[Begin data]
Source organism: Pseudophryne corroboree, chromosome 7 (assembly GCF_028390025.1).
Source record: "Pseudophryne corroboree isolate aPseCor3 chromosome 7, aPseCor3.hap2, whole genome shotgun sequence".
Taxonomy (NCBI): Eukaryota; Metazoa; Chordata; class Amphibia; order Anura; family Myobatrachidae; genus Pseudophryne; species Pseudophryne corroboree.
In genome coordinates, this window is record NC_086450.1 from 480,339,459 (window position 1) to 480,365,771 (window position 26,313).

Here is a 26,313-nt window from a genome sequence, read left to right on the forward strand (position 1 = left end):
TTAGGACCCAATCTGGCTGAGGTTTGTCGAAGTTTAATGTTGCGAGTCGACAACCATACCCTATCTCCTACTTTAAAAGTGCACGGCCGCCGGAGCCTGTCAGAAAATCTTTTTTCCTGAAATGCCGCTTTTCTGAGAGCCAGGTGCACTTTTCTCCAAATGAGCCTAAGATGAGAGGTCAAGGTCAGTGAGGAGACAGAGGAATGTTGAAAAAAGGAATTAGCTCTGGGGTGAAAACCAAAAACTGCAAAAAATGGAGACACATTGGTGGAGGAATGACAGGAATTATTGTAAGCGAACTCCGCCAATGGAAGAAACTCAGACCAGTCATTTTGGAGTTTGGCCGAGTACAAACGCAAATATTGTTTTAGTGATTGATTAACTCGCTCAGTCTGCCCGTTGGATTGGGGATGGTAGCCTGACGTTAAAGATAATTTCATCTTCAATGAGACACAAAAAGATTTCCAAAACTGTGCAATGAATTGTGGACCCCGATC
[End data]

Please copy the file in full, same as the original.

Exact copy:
Source organism: Pseudophryne corroboree, chromosome 7 (assembly GCF_028390025.1).
Source record: "Pseudophryne corroboree isolate aPseCor3 chromosome 7, aPseCor3.hap2, whole genome shotgun sequence".
Taxonomy (NCBI): Eukaryota; Metazoa; Chordata; class Amphibia; order Anura; family Myobatrachidae; genus Pseudophryne; species Pseudophryne corroboree.
In genome coordinates, this window is record NC_086450.1 from 480,339,459 (window position 1) to 480,365,771 (window position 26,313).

Here is a 26,313-nt window from a genome sequence, read left to right on the forward strand (position 1 = left end):
TTAGGACCCAATCTGGCTGAGGTTTGTCGAAGTTTAATGTTGCGAGTCGACAACCATACCCTATCTCCTACTTTAAAAGTGCACGGCCGCCGGAGCCTGTCAGAAAATCTTTTTTCCTGAAATGCCGCTTTTCTGAGAGCCAGGTGCACTTTTCTCCAAATGAGCCTAAGATGAGAGGTCAAGGTCAGTGAGGAGACAGAGGAATGTTGAAAAAAGGAATTAGCTCTGGGGTGAAAACCAAAAACTGCAAAAAATGGAGACACATTGGTGGAGGAATGACAGGAATTATTGTAAGCGAACTCCGCCAATGGAAGAAACTCAGACCAGTCATTTTGGAGTTTGGCCGAGTACAAACGCAAATATTGTTTTAGTGATTGATTAACTCGCTCAGTCTGCCCGTTGGATTGGGGATGGTAGCCTGACGTTAAAGATAATTTCATCTTCAATGAGACACAAAAAGATTTCCAAAACTGTGCAATGAATTGTGGACCCCGATC